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What you need to know for Medicare EHR audits

March 8, 2013

Among the most daunting aspects of a Medicare EHR Incentive Program post-payment audit may be documenting compliance with Meaningful Use Core Measure 15. The measure requires health care practitioners to conduct or review a security risk analysis in accordance with federal regulations, correct any identified security deficiencies, and then implement any security updates as necessary.

The U.S. Centers for Medicare & Medicaid Services (CMS) defines the technical capability to protect patient information under Measure 15 using the 13 EHR certification and standards criteria below.

Practitioners called on to document compliance with this measure, as part of a Medicare EHR Incentive Program post-payment audit, should be able to produce evidence that the steps outlined under each of the criteria were taken during the EHR reporting period to protect patient information. In many cases, EHR systems may be able to generate reports documenting compliance with the criteria. Should an EHR system not be able to produce such a report, practitioners need to be prepared to provide paper records or worksheets.

Certification Criteria

Access control

Assign a unique name and/or number for identifying and tracking user identity and establish controls that permit only authorized users to access electronic health information.

Emergency access

Permit authorized users (who are authorized for emergency situations) to access electronic health information during an emergency.

Automatic log-off

Terminate an electronic session after a predetermined time of inactivity.

Audit log

(1) Record actions—Record actions related to electronic health information.
(2) Generate audit log—Enable a user to generate an audit log for a specific time period and to sort entries in the audit log according to any of the elements specified in federal standards.

Integrity

(1) Create a message digest.
(2) Verify in accordance upon receipt of electronically exchanged health information that such information has not been altered.
(3) Detection—Detect the alteration of audit logs.

Authentication

Verify that a person or entity seeking access to electronic health information is the one claimed and is authorized to access such information.

General encryption

Encrypt and decrypt electronic health information.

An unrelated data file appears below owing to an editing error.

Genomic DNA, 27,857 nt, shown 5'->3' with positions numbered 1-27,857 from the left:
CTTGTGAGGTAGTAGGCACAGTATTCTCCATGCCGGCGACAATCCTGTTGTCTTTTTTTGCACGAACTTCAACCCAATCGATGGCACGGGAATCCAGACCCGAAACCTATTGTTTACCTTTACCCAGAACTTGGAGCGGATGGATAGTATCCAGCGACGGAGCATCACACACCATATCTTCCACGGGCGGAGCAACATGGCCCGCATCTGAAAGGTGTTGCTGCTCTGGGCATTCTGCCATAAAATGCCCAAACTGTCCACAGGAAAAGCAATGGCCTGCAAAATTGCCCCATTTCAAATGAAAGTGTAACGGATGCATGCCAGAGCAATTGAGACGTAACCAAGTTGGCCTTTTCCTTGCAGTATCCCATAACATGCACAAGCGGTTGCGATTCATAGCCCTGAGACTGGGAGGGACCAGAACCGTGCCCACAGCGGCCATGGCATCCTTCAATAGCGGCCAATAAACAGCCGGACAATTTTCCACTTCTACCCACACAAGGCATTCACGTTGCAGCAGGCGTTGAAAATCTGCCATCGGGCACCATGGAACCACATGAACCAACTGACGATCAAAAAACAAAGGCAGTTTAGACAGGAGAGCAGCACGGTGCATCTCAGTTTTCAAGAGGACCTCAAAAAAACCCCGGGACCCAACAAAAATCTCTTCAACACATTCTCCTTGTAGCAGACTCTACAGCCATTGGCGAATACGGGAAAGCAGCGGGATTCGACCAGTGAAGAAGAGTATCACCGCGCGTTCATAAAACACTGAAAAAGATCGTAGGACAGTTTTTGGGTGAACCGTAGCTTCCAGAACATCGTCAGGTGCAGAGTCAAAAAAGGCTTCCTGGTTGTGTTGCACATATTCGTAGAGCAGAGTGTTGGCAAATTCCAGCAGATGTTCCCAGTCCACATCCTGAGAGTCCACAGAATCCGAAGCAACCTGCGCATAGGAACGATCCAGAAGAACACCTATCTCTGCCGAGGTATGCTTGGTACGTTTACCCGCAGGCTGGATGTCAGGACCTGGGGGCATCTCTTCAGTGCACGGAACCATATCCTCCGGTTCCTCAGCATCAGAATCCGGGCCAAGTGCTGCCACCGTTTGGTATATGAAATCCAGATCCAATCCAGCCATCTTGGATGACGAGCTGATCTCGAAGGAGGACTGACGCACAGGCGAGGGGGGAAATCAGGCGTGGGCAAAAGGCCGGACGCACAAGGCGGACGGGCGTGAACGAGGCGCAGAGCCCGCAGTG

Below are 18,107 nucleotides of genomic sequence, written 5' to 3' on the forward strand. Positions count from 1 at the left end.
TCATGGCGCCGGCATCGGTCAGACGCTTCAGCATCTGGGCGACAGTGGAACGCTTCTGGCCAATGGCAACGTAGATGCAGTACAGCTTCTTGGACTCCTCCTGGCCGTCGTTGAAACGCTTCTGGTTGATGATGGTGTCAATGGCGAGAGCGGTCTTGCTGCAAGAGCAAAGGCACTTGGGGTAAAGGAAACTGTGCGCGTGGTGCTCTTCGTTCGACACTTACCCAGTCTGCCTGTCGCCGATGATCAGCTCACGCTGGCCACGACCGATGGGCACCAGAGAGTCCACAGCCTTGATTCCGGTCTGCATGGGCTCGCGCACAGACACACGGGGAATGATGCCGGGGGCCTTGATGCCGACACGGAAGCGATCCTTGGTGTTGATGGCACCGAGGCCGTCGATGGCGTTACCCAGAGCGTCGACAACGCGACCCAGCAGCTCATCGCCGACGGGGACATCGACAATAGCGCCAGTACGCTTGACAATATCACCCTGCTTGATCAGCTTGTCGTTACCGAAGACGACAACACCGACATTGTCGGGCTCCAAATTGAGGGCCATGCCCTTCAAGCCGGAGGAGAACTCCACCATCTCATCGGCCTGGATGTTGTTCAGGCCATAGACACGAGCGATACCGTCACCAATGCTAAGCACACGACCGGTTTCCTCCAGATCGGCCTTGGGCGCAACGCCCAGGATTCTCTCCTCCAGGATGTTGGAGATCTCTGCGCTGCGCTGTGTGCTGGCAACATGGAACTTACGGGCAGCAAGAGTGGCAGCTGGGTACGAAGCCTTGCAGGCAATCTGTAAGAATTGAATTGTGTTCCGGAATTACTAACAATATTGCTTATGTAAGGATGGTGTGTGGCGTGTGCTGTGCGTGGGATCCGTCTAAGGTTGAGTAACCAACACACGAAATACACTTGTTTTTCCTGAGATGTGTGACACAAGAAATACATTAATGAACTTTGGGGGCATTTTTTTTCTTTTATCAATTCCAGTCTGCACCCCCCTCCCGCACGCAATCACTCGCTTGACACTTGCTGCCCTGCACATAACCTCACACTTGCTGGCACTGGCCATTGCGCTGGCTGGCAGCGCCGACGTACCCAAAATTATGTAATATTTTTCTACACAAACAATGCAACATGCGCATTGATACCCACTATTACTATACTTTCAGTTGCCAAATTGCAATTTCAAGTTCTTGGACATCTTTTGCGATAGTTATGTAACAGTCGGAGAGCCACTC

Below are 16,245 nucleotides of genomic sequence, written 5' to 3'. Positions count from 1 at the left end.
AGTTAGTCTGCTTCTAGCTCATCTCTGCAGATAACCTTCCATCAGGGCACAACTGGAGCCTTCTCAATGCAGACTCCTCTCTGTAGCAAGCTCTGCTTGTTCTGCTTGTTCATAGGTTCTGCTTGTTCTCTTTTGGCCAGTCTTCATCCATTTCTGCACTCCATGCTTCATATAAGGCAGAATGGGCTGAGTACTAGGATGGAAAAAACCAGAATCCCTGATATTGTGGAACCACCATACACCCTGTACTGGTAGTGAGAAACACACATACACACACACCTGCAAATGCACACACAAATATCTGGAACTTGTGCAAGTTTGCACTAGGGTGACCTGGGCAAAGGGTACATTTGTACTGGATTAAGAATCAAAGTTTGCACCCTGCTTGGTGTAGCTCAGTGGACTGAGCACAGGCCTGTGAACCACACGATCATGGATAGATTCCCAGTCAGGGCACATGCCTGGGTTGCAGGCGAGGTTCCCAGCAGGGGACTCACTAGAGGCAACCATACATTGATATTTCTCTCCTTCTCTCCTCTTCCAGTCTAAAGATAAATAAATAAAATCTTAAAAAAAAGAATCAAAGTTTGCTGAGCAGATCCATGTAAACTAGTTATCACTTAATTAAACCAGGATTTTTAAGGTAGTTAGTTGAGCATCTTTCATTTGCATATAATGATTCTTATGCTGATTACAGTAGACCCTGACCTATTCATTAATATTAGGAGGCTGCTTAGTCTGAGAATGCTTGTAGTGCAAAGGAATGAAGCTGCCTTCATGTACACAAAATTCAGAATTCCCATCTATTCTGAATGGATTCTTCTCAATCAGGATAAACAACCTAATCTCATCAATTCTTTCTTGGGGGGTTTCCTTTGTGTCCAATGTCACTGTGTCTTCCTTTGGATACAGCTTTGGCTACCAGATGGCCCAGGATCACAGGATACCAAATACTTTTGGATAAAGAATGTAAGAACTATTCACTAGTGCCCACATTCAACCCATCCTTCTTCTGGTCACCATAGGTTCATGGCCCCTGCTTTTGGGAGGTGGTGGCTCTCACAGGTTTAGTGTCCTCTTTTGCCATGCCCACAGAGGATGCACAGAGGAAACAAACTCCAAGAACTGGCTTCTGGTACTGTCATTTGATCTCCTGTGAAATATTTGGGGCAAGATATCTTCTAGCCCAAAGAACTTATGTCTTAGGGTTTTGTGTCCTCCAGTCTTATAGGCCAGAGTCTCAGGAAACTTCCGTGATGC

Encryption when exchanging electronic health information

Encrypt and decrypt electronic health information when exchanged.

Accounting of disclosures (optional)

Record disclosures made for treatment, payment, and health care operations.

Standards Criteria

Record actions related to electronic health information

The date, time, patient identification, and user identification must be recorded when electronic health information is created, modified, accessed, or deleted; and an indication of which actions(s) occurred and by whom must also be recorded.

Verification that electronic health information has not been altered in transit

A hashing algorithm with a security strength equal to or greater than Secure Hash Algorithm (SHA-1), as specified by the National Institute of Standards and Technology (NIST), must be used to verify that electronic health information has not been altered.

Encryption and decryption of electronic health information

Any encryption algorithm identified by the National Institute of Standards and Technology (NIST) should be used for any encrypted and integrity protected link.

Record treatment, payment, and health care operations disclosures

The date, time, patient identification, user identification, and a description of the disclosure must be recorded for disclosures for treatment, payment, and health care operations.

For additional information see “Eligible Professional Meaningful Use Core Measures: Protect Electronic Health Information” at http://tinyurl.com/EHRMeasure15.

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